Lind Initiative Recap: Winona LaDuke on Wendigo Economics

Winona LaDuke was the fourth speaker in the 2019 rendition of the Lind Initiative. A rural development economist who has focused on indigenous economics, food systems, and energy policy, Winona LaDuke is the founder of Honor the Earth, a Native American grant that raises awareness on environmental issues within indigenous communities. A member of the Objibwe band of the Anishinaabe Nation, LaDuke is also known locally as a specialist in culturally-based sustainable development strategies.

As this year’s theme is ‘America and the Climate Crisis,’ past speakers have covered environmental issues from various angles. Robert Bullard, the first speaker, discussed how minorities in the United States will suffer the most from the worsening climate. The second speaker, Elizabeth Kolbert, discussed how a sixth extinction event has already started due to rising temperatures. During LaDuke’s keynote, she argued that only by overhauling the current global economic order can the world effectively develop sustainable societies, as the current world economy profits from plundering the earth.

A mindset ‘beyond empire’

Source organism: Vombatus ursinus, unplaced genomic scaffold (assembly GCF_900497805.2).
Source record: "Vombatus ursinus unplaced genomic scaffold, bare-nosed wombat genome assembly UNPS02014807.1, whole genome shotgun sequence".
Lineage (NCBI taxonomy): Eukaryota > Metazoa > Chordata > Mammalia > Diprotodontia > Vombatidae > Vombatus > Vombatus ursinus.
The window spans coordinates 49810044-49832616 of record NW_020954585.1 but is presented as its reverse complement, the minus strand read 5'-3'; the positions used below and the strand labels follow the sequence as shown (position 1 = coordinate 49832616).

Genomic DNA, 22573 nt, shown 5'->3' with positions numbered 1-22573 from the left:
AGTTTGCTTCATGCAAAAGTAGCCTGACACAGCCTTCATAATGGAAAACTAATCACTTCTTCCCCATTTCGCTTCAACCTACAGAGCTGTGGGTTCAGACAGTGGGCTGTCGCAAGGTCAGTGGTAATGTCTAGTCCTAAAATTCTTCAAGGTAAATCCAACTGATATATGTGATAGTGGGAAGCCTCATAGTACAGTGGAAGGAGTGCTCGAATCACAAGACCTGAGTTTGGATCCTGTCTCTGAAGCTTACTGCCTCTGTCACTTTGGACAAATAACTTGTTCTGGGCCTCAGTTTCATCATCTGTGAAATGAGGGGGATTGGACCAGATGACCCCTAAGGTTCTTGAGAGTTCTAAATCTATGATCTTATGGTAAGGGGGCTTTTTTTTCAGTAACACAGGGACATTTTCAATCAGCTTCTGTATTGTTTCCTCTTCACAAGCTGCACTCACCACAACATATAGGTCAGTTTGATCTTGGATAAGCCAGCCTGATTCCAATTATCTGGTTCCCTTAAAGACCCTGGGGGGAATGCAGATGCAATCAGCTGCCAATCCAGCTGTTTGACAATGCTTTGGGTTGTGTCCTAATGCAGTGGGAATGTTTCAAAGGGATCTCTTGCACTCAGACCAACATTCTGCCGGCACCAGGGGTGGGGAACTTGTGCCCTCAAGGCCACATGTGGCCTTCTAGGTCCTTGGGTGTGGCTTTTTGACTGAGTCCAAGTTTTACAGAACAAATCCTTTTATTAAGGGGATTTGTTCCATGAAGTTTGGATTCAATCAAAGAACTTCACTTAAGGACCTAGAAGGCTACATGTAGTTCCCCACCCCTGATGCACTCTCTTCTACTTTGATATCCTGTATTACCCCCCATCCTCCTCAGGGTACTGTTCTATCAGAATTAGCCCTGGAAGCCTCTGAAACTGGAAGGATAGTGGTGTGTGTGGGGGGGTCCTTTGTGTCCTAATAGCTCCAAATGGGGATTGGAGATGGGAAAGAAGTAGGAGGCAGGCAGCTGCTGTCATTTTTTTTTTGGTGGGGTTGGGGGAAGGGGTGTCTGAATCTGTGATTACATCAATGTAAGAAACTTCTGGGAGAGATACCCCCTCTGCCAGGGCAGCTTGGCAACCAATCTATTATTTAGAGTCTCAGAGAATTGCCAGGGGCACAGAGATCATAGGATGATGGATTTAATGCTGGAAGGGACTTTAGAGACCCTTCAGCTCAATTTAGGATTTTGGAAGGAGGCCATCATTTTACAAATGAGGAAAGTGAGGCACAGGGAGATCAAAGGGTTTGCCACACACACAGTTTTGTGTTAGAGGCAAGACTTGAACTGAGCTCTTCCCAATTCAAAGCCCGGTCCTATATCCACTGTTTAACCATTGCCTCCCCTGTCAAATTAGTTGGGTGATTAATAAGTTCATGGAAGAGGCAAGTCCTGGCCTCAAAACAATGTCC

LaDuke opened her talk by pointing out if students wanted to study European art they studied Fine Arts, but if they were interested in indigenous art they studied Anthropology. Such are the gaps that still exist in our paradigms of the western and indigenous worlds. In order to fix this gap, she argues that we need to start thinking ‘beyond empire,’ as it is the shift of mindset that we need to start fixing the systematic problems that have allowed global warming to worsen.

And by shifting our mindset, this also means by revamping our entire economic system. Invoking the term ‘Wendigo Economics,’ which is named after the cannibalistic monsters in Great Lakes legends, LaDuke pointed out that a good portion of the world’s most profitable sectors, are derived from destruction of the land. These industries not only have polluted the world and caused staggering inequality, but have also caused societies to become irresponsible and arrogant.

Since most of the consumer goods we buy are now produced for cheap in developing countries, LaDuke presented that the average house might have around 100 slaves in it based on the things we purchase. We also live in so much comfort that we grow desensitised to everything that does not happen in front of our eyes. We are irresponsible in our power and water consumption because we don’t see the firsthand consequences, and we continue to be addicted to fossil fuels since most people have not experienced the real impact of climate change. And our arrogance leads to believe that everything will continue to be alright. She argues that we are so addicted that we are going through extreme lengths to extract fossil fuels, such as offshore drilling, fracking, and blasting mountains. And even with disasters like the Deepwater Horizon incident, we still have not learned our lesson.